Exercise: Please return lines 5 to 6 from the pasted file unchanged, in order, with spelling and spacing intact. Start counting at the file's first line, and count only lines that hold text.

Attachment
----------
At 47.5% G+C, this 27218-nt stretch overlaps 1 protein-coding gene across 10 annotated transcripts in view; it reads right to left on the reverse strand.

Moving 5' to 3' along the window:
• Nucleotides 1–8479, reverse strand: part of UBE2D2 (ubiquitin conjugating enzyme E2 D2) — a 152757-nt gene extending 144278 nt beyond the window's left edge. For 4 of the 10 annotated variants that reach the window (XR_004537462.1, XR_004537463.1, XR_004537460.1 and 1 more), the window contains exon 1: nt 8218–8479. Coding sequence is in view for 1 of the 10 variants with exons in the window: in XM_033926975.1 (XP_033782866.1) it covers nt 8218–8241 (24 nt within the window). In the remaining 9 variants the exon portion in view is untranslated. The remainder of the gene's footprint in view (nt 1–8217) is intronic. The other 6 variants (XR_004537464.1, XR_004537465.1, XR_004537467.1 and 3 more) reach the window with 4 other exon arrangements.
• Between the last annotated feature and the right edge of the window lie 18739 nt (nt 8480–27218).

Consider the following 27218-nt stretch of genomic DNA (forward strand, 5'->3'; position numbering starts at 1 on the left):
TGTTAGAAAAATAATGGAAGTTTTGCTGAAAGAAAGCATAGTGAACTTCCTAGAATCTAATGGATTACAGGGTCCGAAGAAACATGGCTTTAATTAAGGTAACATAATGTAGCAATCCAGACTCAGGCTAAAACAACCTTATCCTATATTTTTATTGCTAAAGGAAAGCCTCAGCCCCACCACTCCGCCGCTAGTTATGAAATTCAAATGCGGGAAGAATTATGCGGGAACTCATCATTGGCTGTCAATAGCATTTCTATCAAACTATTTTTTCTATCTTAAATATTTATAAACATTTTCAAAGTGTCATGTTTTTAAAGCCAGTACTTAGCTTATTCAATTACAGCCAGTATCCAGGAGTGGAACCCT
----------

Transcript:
Consider the following 27218-nt stretch of genomic DNA (forward strand, 5'->3'; position numbering starts at 1 on the left):
TGTTAGAAAAATAATGGAAGTTTTGCTGAAAGAAAGCATAGTGAACTTCCTAGAATCTAATGGATTACAGGGTCCGAAGAAACATGGCTTTAATTAAGGTAACATAATGTAGCAATCCAGACTCAGGCTAAAACAACCTTATCCTATATTTTTATTGCTAAAGGAAAGCCTCAGCCCCACCACTCCGCCGCTAGTTATGAAATTCAAATGCGGGAAGAATTATGCGGGAACTCATCATTGGCTGTCAATAGCATTTCTATCAAACTATTTTTTCTATCTTAAATATTTATAAACATTTTCAAAGTGTCATGTTTTTAAAGCCAGTACTTAGCTTATTCAATTACAGCCAGTATCCAGGAGTGGAACCCT